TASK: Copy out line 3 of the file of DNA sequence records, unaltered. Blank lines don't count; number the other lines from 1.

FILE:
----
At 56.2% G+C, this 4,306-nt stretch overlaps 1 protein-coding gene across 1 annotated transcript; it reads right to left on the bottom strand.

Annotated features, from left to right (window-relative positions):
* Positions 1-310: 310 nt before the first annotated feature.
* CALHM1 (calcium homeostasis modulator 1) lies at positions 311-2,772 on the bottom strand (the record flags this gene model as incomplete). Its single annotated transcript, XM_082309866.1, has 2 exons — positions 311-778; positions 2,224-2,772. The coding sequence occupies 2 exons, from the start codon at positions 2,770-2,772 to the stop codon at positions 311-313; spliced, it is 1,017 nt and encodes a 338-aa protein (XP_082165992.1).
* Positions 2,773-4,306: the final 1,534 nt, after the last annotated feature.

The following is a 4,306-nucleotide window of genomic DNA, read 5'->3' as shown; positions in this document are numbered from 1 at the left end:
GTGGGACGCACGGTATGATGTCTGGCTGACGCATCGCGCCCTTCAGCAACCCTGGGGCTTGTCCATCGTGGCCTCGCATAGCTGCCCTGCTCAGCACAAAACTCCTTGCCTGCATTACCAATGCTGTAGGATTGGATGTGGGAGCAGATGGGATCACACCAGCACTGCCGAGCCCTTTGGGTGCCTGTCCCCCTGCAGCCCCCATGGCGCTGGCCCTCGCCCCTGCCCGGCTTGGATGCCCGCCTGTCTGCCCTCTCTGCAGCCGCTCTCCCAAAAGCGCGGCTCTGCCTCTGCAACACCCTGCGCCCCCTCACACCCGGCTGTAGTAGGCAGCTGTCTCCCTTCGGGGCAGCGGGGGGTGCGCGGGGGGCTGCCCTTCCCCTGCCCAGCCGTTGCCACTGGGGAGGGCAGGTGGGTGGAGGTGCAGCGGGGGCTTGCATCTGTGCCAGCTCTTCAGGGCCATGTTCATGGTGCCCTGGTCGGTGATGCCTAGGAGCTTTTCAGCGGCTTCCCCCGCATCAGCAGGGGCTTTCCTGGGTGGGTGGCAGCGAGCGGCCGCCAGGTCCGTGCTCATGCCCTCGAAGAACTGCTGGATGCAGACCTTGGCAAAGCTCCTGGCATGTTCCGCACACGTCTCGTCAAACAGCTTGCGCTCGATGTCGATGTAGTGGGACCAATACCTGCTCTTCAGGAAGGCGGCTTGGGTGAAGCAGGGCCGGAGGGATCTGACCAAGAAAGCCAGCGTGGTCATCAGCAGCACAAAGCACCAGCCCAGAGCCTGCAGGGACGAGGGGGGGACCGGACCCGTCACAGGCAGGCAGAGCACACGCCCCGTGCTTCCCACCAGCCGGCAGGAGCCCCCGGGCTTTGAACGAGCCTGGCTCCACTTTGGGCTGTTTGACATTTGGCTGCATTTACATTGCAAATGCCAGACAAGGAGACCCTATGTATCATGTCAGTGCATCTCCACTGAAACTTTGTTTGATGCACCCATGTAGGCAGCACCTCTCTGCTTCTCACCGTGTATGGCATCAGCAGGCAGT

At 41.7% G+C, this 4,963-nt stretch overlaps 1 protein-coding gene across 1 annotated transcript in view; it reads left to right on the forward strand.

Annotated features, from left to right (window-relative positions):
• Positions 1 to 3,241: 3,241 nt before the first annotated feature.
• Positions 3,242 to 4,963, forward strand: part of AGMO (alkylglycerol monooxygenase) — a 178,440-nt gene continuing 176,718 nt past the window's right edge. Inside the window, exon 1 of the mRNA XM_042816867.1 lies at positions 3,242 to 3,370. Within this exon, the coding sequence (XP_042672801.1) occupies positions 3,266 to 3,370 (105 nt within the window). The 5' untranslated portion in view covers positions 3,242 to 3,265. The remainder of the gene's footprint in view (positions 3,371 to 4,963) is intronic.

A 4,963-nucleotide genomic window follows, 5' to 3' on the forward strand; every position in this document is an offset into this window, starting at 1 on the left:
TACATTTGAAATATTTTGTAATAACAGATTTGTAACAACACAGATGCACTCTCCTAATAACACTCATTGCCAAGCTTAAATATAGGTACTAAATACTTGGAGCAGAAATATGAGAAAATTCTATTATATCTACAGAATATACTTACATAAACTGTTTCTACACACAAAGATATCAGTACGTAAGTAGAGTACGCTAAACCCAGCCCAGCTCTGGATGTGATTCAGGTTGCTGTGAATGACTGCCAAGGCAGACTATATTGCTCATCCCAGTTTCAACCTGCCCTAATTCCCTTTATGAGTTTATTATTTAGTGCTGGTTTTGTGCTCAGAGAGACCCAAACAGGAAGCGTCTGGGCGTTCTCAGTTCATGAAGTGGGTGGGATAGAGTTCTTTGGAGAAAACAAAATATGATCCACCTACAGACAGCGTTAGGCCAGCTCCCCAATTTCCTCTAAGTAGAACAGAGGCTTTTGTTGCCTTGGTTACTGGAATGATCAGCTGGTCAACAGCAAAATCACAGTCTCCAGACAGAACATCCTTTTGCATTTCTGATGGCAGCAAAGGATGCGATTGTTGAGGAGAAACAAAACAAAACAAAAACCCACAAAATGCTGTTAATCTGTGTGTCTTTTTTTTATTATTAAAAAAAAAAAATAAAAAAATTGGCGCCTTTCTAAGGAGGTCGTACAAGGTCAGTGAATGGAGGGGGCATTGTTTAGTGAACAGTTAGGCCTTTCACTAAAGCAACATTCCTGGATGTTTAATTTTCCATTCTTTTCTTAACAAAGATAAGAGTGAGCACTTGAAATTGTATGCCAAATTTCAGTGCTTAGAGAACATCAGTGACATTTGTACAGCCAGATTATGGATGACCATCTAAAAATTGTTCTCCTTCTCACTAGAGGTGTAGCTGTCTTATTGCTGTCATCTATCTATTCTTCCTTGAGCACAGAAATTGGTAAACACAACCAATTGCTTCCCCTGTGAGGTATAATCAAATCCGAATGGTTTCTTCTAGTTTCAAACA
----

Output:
* Positions 1-310: 310 nt before the first annotated feature.